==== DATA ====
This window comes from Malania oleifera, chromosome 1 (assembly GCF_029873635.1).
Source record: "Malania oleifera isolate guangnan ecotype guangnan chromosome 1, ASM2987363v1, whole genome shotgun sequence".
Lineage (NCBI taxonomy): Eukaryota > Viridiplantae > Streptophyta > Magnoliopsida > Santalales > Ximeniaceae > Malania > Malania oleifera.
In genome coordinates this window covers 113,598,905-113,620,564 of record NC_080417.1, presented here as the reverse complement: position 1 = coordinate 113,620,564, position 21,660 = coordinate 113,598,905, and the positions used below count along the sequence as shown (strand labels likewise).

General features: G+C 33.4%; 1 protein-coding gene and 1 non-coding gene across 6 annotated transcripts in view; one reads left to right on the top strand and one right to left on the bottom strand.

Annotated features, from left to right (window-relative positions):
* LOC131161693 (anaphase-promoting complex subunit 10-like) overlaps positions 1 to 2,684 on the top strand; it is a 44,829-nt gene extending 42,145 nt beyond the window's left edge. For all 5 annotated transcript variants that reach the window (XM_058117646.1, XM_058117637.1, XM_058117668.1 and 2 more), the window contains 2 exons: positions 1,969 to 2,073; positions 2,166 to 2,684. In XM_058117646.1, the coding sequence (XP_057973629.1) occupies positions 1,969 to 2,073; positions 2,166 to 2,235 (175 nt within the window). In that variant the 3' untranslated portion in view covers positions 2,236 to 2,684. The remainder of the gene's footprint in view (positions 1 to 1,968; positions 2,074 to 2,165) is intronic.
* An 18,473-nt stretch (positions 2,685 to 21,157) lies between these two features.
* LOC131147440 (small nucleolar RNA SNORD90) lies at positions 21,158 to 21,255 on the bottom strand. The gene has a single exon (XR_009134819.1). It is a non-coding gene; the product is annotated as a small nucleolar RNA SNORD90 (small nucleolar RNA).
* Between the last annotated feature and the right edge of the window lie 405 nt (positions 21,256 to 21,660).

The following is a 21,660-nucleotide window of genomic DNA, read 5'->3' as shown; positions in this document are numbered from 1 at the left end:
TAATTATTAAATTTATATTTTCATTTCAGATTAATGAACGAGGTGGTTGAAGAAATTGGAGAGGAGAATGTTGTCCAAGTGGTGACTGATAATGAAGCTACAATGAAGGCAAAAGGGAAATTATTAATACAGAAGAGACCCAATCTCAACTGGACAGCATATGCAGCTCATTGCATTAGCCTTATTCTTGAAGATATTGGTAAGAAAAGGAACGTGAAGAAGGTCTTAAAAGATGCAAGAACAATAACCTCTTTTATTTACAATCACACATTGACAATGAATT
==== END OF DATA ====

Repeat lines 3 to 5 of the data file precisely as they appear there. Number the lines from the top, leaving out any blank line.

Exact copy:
Lineage (NCBI taxonomy): Eukaryota > Viridiplantae > Streptophyta > Magnoliopsida > Santalales > Ximeniaceae > Malania > Malania oleifera.
In genome coordinates this window covers 113,598,905-113,620,564 of record NC_080417.1, presented here as the reverse complement: position 1 = coordinate 113,620,564, position 21,660 = coordinate 113,598,905, and the positions used below count along the sequence as shown (strand labels likewise).

General features: G+C 33.4%; 1 protein-coding gene and 1 non-coding gene across 6 annotated transcripts in view; one reads left to right on the top strand and one right to left on the bottom strand.